Police in Philadelphia are no longer allowed to pull over drivers who have only committed a minor traffic violation, such as broken tail lights and bumper issues.

The Philadelphia City Council enacted two bills earlier this month aimed at reducing “tension” between police and the community by reducing negative interactions with cops during minor traffic stops, which critics claim disproportionately impact minorities, Daily Wire reported.

According to The Hill, Philadelphia Mayor Jim Kenney signed the two bills on Wednesday. The legislation will take effect 120 days after it is signed.

“These bills end the traffic stops that promote discrimination while keeping the traffic stops that promote public safety,” the city council issued a statement on October 14, the day the bills were passed. “This approach seeks to redirect police time and resources towards keeping Philadelphians safe while removing negative interactions that widen the divide and perpetuate mistrust.”

One of the “Driving Equality” bills classified seven offenses as “secondary violations” in the city’s Traffic Code. Broken taillights or brake lights, bumper issues, improperly displayed registration stickers, and inspection violations are examples of secondary violations.

The minor traffic violations bill was passed 14 to 2 by the city council.

Police will be able to stop drivers for “primary violations,” which are violations that threaten public safety.

The second bill requires police to create a public database with information on all traffic stops, which will be updated at least once a month. By a vote of 15 to 1, the bill was passed.

According to a data analysis by the Defender Association of Philadelphia, the measure is aimed at reducing tensions between police and black Philadelphians, who are more likely to be stopped by cops. Black drivers, who make up 48 percent of Philadelphia’s population, were stopped in 72 percent of the over 300,000 traffic stops made between October 2018 and September 2019.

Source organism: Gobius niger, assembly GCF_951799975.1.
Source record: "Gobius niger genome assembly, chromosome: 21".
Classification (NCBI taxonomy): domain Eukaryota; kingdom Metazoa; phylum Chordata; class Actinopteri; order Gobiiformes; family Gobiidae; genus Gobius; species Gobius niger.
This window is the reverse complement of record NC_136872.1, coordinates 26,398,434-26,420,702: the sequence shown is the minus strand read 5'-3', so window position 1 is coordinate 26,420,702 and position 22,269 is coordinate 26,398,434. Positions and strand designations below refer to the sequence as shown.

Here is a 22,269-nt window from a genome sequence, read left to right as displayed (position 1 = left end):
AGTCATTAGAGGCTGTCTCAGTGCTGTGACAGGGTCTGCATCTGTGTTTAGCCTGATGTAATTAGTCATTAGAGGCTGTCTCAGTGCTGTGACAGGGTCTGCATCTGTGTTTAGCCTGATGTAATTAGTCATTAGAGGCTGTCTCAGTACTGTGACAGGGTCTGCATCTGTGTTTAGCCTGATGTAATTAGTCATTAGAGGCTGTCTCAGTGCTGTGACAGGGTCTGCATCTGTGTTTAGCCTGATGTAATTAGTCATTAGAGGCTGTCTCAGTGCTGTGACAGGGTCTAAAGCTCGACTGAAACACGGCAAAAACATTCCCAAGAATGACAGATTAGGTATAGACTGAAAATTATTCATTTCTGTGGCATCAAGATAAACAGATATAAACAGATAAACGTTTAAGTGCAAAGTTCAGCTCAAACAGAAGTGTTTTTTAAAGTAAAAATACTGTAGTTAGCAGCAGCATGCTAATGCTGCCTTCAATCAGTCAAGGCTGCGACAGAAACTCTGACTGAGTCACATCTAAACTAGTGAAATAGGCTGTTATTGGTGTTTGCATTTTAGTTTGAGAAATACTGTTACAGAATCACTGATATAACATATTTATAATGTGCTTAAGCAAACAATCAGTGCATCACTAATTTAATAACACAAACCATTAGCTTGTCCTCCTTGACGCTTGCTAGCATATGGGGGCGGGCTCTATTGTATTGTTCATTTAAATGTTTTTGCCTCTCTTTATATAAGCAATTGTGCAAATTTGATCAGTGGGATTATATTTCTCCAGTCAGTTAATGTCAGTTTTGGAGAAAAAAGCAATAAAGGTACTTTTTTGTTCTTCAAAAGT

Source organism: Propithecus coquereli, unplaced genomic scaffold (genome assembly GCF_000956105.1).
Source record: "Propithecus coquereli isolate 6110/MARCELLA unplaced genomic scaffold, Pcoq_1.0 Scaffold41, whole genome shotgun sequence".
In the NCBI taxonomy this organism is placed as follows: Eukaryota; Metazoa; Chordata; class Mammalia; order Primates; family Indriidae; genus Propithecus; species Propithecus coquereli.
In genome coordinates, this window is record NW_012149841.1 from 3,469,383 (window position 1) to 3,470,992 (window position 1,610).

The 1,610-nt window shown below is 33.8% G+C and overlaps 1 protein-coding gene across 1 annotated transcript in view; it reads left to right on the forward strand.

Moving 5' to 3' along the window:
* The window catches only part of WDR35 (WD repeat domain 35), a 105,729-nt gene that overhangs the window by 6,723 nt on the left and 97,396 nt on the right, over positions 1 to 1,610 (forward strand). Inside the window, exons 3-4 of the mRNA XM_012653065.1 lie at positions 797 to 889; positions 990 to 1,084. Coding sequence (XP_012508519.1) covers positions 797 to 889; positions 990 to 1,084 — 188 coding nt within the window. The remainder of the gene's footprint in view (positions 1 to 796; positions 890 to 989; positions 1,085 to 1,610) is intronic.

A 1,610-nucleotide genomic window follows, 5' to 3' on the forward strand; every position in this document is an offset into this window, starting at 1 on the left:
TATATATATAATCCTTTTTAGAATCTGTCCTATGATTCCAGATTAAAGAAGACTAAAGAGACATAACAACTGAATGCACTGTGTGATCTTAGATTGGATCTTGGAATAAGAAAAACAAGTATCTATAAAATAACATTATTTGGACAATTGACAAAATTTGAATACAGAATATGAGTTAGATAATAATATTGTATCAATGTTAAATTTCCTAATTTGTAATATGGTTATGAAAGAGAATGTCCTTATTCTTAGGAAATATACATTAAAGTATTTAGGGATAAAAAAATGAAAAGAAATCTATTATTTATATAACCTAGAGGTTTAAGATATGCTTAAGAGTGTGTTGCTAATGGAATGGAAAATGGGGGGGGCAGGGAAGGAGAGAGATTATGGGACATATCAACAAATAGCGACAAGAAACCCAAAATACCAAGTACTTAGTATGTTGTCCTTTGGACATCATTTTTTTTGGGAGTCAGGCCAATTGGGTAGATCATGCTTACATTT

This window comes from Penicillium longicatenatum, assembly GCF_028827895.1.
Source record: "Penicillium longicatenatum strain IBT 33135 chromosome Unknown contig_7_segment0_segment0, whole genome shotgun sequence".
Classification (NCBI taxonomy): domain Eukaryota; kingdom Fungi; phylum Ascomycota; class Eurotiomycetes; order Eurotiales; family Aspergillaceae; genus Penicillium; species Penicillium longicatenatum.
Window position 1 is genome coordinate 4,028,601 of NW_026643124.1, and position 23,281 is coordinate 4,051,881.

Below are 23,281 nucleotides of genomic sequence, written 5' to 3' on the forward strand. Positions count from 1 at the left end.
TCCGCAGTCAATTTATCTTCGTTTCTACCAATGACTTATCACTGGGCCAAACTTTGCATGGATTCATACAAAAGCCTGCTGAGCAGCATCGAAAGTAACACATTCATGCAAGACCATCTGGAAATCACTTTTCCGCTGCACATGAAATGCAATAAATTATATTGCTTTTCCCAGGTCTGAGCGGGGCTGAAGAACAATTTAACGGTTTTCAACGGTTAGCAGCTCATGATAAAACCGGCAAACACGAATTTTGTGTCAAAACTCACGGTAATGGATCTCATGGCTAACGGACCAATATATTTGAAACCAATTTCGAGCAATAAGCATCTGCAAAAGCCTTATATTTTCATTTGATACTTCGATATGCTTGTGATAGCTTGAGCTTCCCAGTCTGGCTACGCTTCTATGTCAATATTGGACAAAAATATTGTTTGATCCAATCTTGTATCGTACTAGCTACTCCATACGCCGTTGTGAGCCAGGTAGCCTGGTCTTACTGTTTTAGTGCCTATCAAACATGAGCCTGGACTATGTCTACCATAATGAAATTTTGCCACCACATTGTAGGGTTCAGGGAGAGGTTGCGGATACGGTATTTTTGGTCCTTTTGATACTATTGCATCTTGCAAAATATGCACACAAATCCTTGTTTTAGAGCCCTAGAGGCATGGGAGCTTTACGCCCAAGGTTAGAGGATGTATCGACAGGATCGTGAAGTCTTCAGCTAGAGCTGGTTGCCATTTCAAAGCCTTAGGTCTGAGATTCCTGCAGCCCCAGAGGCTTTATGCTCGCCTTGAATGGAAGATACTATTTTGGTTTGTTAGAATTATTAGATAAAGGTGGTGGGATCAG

Isaiah Thomas, a black City Council member in Philadelphia, told CNN’s Michael Smerconish that in his two decades behind the wheel, he’s been pulled over “well over 20 times.”

“We want to put law enforcement in a position where they can spend more time focusing on more serious crimes,” he said on his program. “In the city of Philadelphia, we ask law enforcement to do a lot and we feel that this bill is a step in the right direction, not just to improve relations between communities of color and law enforcement but also to put us in a position where law enforcement can focus more time on more serious crimes.”

Philadelphia, which has a population of around 1.6 million people, is set to become the first major U.S. city to ban traffic stops based solely on low-level infractions, following similar laws from smaller cities and the state of Virginia, New York Post reported.

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